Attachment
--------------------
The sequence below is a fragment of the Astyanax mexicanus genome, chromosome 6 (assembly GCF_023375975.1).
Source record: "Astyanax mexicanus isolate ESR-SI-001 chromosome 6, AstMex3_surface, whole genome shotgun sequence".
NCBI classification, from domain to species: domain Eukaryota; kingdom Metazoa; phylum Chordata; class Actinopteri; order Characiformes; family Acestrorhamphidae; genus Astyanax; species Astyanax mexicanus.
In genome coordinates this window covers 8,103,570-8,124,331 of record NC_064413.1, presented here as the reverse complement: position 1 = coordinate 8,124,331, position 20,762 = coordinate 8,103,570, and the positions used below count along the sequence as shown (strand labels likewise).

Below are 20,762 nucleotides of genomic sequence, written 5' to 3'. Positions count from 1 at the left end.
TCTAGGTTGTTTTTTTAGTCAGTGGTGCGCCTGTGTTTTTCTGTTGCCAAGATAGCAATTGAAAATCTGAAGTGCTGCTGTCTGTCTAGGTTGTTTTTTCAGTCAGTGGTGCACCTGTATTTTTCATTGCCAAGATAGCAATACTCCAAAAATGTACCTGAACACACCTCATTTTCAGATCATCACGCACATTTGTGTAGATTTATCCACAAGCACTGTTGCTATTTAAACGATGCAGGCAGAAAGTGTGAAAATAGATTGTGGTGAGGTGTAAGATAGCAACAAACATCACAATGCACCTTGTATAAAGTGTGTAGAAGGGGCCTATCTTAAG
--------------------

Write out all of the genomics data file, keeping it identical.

The sequence below is a fragment of the Astyanax mexicanus genome, chromosome 6 (assembly GCF_023375975.1).
Source record: "Astyanax mexicanus isolate ESR-SI-001 chromosome 6, AstMex3_surface, whole genome shotgun sequence".
NCBI classification, from domain to species: domain Eukaryota; kingdom Metazoa; phylum Chordata; class Actinopteri; order Characiformes; family Acestrorhamphidae; genus Astyanax; species Astyanax mexicanus.
In genome coordinates this window covers 8,103,570-8,124,331 of record NC_064413.1, presented here as the reverse complement: position 1 = coordinate 8,124,331, position 20,762 = coordinate 8,103,570, and the positions used below count along the sequence as shown (strand labels likewise).

Below are 20,762 nucleotides of genomic sequence, written 5' to 3'. Positions count from 1 at the left end.
TCTAGGTTGTTTTTTTAGTCAGTGGTGCGCCTGTGTTTTTCTGTTGCCAAGATAGCAATTGAAAATCTGAAGTGCTGCTGTCTGTCTAGGTTGTTTTTTCAGTCAGTGGTGCACCTGTATTTTTCATTGCCAAGATAGCAATACTCCAAAAATGTACCTGAACACACCTCATTTTCAGATCATCACGCACATTTGTGTAGATTTATCCACAAGCACTGTTGCTATTTAAACGATGCAGGCAGAAAGTGTGAAAATAGATTGTGGTGAGGTGTAAGATAGCAACAAACATCACAATGCACCTTGTATAAAGTGTGTAGAAGGGGCCTATCTTAAG